RALEIGH, N.C. (WNCN) – With June 10th being the last day of school for a lot of Wake County students, experts want to stress the importance of safe driving this summer.
CBS 17 spoke with national and Triangle experts about why teens are more at risk of being in fatal crashes.
“We’re in the early stages of what’s, unfortunately, become known as ‘The 100 deadliest days for teens,” Davis Reich with National Road Safety Foundation said.
‘The 100 deadliest days’ is the time between Memorial Day and Labor Day, believed to be one of the most dangerous times for teen drivers.
“Last year, 1,755 people died on North Carolina roads and highways,” Reich said.
According to North Carolina Department of Transportation records, across the 100 deadliest days in 2020, there were more than 12,000 teen crashes and 30 teen deaths in the state.
Reich said that number went up 17 percent from the previous year and it is the highest North Carolina has seen since 2007.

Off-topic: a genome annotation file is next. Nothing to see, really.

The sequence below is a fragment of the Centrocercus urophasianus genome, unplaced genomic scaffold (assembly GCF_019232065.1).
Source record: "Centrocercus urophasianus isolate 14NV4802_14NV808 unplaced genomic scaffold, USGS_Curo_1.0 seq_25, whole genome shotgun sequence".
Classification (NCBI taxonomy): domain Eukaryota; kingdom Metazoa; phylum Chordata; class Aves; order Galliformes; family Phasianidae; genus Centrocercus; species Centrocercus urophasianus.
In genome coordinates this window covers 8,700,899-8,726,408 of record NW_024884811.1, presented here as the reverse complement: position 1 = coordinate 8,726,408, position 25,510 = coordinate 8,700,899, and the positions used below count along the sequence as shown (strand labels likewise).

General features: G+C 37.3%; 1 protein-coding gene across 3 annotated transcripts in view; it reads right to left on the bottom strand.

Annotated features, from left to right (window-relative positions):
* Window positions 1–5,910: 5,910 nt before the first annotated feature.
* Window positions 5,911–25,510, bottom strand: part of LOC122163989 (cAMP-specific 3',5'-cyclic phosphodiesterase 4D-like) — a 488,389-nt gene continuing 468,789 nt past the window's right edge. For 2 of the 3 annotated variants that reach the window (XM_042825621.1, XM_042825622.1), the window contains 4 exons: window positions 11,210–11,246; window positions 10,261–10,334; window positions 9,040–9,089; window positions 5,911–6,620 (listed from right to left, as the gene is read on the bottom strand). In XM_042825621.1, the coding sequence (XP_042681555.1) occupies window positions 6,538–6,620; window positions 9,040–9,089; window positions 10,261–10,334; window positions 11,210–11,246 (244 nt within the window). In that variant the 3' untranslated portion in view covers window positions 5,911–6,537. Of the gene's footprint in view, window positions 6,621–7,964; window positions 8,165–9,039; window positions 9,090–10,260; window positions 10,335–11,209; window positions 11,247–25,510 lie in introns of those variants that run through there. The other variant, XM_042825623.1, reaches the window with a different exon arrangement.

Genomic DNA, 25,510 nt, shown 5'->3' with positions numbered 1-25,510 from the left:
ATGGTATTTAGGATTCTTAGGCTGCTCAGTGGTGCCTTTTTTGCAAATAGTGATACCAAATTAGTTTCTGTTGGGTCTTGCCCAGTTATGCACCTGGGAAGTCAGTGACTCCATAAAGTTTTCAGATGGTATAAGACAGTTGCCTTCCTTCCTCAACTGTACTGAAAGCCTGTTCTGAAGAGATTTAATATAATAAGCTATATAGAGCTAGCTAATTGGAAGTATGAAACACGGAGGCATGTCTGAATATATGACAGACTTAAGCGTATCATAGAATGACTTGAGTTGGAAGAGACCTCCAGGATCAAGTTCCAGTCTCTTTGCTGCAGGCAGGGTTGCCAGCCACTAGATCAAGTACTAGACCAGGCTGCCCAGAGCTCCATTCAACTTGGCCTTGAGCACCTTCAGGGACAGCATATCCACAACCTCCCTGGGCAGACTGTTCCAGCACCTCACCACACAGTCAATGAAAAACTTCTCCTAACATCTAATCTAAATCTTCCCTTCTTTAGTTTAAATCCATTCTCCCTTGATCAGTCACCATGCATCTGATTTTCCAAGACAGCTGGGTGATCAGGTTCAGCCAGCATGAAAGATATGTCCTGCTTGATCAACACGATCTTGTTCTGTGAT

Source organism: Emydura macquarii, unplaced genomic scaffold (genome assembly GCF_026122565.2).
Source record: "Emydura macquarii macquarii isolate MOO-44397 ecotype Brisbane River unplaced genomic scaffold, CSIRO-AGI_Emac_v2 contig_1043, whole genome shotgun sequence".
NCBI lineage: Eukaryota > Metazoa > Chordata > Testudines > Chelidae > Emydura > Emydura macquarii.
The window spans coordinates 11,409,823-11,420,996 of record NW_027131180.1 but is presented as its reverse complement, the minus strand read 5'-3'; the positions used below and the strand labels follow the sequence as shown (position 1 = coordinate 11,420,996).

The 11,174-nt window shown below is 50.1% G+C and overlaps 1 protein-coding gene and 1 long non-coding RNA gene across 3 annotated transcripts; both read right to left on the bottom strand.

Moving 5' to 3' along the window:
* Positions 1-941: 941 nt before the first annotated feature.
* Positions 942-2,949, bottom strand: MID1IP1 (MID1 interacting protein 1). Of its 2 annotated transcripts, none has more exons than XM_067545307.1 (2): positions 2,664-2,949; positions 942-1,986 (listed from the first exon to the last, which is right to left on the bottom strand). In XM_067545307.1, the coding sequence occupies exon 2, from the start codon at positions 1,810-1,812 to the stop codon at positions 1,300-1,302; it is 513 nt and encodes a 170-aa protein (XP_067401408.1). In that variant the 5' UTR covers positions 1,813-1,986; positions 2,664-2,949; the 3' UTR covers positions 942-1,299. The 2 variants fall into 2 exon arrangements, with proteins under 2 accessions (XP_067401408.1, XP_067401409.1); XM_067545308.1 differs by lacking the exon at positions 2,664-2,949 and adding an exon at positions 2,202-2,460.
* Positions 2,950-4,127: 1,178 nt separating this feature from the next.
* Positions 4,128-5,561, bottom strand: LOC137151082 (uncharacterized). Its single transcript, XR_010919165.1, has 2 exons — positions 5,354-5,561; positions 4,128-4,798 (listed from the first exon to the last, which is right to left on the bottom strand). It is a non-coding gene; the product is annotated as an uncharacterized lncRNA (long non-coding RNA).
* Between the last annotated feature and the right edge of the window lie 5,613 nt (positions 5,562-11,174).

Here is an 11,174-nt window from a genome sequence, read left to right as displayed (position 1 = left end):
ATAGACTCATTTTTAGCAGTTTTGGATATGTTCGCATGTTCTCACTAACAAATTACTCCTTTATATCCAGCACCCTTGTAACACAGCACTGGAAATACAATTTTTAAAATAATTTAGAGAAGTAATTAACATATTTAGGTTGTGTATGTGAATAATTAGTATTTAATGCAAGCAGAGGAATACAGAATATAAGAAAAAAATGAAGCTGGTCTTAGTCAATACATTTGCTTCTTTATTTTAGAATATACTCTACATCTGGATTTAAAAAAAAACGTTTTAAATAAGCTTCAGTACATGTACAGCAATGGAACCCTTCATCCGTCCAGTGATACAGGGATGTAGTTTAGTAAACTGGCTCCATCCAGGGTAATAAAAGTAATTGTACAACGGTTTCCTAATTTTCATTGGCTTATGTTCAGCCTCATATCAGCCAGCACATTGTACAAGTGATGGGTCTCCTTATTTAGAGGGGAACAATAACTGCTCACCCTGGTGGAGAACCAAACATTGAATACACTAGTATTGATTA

With school being out and a lot of teens hitting the road, some for the first time, parents such as Britton Williamson said it can be a bit scary.
“Around town, I know it can get pretty crazy at certain times of the day,” Britton said. “So we would try to go out and drive during those times where it might be a little more rush hour.”
Additionally, Wake County Sheriff Gerald Baker said one of the main reasons for fatal crashes, especially when it comes to teens, involves speeding.
“It involves speeding, (but) it also involves alcohol…and now with our current times with phones and everything else it’s distracting,” Baker said. “If it’s not driven properly and you’re not paying attention, there is a probability that car can turn into a weapon.”
Nevertheless, new drivers such as Evan Williamson are made aware of the outcomes of driving in general.
“Road awareness, make sure other cars aren’t coming into your lane,” Evan said. “You might be in your lane but you don’t want someone else coming into your lane and hitting you. That’s my biggest fear.”
Both Baker and Reich said it all begins at home.
Sitting down and having a conversation with your children about the rules of the road is important.